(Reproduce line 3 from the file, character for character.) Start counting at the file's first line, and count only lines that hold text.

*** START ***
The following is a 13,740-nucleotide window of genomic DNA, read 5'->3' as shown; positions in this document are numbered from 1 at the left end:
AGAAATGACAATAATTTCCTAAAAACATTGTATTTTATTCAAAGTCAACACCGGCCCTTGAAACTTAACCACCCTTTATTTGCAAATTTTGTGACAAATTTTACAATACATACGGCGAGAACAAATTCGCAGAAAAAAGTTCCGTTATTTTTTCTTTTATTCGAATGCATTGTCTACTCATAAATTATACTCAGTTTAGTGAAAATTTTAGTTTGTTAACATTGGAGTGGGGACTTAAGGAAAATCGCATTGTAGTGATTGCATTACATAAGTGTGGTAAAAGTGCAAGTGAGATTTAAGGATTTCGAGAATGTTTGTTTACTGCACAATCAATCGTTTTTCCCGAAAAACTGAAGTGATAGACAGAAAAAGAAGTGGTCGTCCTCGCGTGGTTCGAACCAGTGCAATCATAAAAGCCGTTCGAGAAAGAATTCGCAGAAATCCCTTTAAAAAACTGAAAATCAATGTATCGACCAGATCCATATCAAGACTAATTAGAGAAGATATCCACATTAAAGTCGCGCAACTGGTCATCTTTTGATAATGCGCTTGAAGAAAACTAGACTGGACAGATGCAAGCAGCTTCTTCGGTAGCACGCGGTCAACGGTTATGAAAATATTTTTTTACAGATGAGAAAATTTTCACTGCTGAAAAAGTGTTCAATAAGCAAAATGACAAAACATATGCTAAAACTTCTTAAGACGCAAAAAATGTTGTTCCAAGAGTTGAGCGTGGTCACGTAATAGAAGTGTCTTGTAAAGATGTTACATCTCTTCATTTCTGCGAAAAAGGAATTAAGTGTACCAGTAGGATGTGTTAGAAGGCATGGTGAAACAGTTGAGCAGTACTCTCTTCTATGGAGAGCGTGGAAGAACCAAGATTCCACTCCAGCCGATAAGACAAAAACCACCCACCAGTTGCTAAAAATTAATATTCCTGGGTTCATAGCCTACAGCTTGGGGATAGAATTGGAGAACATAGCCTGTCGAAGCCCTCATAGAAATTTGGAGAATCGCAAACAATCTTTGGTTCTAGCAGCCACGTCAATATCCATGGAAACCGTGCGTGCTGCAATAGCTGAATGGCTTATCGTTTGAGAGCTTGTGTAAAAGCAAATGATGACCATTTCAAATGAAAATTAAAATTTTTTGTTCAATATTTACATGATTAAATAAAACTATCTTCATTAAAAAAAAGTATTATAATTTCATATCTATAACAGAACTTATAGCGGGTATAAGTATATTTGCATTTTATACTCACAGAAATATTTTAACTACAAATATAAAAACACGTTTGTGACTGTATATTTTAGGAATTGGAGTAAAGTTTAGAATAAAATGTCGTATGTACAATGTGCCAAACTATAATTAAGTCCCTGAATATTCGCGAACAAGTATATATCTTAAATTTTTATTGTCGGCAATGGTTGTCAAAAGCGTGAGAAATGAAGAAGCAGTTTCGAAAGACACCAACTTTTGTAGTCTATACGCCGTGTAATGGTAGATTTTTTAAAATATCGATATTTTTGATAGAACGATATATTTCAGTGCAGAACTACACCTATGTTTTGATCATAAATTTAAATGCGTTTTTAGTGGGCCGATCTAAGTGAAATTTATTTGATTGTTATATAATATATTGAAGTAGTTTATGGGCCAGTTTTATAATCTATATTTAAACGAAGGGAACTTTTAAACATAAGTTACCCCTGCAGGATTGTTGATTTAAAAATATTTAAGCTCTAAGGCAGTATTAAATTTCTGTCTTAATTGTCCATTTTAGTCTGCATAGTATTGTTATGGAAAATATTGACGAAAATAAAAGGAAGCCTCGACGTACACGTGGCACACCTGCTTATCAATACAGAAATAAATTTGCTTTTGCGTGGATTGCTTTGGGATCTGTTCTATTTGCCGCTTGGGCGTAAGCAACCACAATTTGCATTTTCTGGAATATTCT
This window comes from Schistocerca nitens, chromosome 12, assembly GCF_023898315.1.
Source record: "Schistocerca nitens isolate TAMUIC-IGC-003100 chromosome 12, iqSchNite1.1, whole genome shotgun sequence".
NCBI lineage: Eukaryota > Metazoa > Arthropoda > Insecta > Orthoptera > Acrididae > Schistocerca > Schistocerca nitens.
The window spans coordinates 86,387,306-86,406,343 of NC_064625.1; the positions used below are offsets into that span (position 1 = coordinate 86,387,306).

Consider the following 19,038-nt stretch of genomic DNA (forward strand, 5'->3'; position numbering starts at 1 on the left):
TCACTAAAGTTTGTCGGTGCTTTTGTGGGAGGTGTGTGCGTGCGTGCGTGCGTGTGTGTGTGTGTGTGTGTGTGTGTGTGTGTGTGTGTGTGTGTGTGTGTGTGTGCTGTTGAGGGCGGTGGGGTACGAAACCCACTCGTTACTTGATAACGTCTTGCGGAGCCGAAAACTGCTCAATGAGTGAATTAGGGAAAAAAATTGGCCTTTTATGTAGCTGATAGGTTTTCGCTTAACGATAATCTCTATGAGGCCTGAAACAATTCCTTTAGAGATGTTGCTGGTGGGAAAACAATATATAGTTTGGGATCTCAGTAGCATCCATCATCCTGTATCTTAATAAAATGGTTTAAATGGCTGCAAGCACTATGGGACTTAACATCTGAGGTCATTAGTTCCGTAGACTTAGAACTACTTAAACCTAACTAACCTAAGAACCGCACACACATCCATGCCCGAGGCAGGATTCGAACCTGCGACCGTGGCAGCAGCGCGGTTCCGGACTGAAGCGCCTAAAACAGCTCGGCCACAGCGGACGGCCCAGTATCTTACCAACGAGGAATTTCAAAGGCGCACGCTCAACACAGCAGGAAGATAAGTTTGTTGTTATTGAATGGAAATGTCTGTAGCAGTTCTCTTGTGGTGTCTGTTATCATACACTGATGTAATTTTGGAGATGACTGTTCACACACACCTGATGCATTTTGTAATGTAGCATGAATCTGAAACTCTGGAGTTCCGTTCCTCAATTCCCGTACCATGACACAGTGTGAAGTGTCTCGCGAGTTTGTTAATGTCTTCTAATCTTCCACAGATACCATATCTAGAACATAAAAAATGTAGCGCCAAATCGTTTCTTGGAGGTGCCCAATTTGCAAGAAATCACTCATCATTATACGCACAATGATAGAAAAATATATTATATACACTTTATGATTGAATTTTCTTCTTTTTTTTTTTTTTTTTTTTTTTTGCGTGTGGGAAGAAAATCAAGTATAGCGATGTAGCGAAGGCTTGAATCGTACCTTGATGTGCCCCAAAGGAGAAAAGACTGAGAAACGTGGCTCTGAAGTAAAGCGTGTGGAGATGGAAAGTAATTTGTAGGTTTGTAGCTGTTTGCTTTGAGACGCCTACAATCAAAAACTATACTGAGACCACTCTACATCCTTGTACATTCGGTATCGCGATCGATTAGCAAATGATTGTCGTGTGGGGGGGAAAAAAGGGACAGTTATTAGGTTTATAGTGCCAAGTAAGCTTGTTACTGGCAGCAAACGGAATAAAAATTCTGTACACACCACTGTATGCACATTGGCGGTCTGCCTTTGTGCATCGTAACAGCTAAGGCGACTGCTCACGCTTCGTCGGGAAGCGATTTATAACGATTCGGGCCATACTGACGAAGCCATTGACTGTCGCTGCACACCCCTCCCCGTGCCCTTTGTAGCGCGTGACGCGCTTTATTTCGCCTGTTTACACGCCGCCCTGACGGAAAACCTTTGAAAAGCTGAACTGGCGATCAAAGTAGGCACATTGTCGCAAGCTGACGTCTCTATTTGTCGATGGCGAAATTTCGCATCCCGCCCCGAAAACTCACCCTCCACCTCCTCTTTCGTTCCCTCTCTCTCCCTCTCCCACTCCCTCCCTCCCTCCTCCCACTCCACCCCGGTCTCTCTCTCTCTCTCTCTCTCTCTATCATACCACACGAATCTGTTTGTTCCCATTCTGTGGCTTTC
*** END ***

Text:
This window comes from Schistocerca nitens, chromosome 12, assembly GCF_023898315.1.